Left-leaning group’s election tactics in Alabama under scrutiny

“Project Birmingham,” a disinformation campaign coordinated by a left-leaning political group, targeted Republican voters and could have impacted the 2017 Alabama Senate special election, according to a new report in the Washington Post.

Alabama Attorney General Steve Marshall told the Post that he plans to look into whether the disinformation tactics deployed affected the outcome of the election.

“The information is concerning,” Marshall told the Post in a phone interview. “The impact it had on the election is something that’s significant for us to explore, and we’ll go from there.”

The campaign was focused on using fake Facebook and Twitter accounts to divide the Republican vote against Roy Moore, and whipping up Democratic fervor among specific groups, particularly African-Americans.

Documents leaked from American Engagement Technologies, the company that coordinated Project Birmingham, claim that the campaign influenced hundreds of thousands of voters.

The documents, which were provided to BuzzFeed, position Project Birmingham as more than just an “experiment” to replicate Russian disinformation tactics, as sources like Jonathon Morgan of New Knowledge have previously claimed, and rather a full-blown left-leaning effort to influence an election.

AET created fake Facebook pages, encouraged Republicans to vote for a third-party candidate, and even claims to have put into motion a “false-flag” operation, in which Roy Moore’s Twitter account was suddenly followed by 20,000 Russian bots, which got amplified in the media. The organization apparently took credit for tying the bots to the digital director of the Moore campaign, according to BuzzFeed.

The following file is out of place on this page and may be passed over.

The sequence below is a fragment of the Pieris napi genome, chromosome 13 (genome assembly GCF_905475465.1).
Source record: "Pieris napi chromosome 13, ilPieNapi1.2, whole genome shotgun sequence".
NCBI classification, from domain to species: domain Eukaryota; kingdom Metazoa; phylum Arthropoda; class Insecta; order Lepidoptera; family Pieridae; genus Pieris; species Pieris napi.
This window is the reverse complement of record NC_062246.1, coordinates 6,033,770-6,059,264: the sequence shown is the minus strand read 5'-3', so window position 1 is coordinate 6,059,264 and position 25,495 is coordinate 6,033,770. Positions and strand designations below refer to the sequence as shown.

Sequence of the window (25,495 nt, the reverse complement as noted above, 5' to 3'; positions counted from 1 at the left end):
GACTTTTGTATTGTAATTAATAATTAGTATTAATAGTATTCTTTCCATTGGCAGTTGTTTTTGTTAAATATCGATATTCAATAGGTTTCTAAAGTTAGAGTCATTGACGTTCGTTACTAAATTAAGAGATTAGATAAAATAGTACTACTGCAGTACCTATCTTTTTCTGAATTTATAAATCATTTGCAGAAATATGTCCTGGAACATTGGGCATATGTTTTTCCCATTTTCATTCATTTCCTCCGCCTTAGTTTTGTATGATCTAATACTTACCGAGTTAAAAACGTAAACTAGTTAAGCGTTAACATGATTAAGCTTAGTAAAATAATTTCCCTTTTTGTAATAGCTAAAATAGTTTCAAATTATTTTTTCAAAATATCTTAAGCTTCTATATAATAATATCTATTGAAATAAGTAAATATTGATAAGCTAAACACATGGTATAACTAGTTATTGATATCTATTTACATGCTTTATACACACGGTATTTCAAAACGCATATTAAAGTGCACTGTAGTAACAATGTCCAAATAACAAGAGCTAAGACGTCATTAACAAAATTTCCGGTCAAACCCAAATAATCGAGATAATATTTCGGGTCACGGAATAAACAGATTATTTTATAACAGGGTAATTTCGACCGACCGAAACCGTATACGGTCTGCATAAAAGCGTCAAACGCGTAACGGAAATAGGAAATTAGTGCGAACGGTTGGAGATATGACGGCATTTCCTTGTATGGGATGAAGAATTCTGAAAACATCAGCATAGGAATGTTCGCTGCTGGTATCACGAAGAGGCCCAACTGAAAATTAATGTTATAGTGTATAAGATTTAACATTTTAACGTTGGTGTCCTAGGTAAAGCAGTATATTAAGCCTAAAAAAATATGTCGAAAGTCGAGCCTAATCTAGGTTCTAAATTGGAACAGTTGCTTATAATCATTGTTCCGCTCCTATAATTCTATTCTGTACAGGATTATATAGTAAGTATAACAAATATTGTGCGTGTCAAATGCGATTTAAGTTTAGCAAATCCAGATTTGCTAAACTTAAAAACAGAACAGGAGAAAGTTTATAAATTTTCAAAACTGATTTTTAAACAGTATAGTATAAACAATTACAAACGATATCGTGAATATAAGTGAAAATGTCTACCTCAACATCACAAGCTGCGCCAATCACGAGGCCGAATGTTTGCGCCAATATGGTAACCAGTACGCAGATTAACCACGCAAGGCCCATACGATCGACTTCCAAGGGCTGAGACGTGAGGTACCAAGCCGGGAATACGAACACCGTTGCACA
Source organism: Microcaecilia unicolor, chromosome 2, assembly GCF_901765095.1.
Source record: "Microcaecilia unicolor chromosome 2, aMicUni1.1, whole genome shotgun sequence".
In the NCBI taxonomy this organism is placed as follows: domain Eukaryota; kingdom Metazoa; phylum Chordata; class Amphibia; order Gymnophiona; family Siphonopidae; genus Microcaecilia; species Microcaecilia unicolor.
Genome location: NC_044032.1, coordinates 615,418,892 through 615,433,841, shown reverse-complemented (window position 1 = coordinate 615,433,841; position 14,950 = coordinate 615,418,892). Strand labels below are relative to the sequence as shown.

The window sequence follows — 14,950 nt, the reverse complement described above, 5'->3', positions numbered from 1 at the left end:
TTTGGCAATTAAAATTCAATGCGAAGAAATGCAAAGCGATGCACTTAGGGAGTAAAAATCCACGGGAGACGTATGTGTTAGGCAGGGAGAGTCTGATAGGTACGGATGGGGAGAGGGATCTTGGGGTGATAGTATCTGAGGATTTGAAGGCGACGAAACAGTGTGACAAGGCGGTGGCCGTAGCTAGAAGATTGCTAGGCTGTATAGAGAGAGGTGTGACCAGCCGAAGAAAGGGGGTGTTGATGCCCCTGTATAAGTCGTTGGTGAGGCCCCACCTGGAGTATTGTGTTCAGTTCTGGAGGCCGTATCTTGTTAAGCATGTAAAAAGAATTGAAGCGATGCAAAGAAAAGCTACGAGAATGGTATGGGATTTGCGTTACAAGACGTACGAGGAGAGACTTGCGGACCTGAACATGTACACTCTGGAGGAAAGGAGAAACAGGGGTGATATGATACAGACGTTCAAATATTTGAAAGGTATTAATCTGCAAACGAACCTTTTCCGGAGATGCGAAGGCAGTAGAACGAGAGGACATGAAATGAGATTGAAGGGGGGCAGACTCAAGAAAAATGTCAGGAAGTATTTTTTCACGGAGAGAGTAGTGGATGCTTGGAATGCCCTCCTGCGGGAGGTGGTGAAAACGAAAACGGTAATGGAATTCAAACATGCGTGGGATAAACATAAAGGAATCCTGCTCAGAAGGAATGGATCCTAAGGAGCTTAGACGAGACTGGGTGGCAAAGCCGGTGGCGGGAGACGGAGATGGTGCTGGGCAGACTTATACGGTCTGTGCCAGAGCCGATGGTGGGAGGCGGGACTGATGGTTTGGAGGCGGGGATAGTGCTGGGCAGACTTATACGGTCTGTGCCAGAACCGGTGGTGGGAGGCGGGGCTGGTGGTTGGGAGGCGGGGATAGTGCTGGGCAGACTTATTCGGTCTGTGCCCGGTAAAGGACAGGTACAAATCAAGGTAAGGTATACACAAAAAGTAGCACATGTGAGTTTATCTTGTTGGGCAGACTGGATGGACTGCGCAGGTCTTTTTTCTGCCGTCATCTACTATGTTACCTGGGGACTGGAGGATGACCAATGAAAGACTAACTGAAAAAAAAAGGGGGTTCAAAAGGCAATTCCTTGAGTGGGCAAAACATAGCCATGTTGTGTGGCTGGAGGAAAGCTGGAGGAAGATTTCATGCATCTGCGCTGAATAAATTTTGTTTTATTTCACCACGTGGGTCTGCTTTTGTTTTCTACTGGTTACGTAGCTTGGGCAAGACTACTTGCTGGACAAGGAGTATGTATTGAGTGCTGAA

American Engagement Technologies is run by Mikey Dickerson, a former Obama aide, and was partially funded by LinkedIn co-founder Reid Hoffman. Hoffman gave the group $750,000, but later apologized and said he did not intend any of the funding to go toward disinformation tactics.

Democratic Sen. Doug Jones, who won the Alabama race by a slim margin, reiterated the need to explore the extent of the disinformation campaign.

“Illegal influence operations are a serious threat to our democracy, regardless of where these activities originate or who they seek to support,” he told the Post.

H/T Washington Post

Ellen Ioanes

Ellen Ioanes

Ellen Ioanes is the FOIA reporter at the Daily Dot, where she covers U.S. politics. She is a graduate of Columbia Journalism School, and her work has appeared in the Guardian, the Center for Public Integrity, HuffPost India, and more.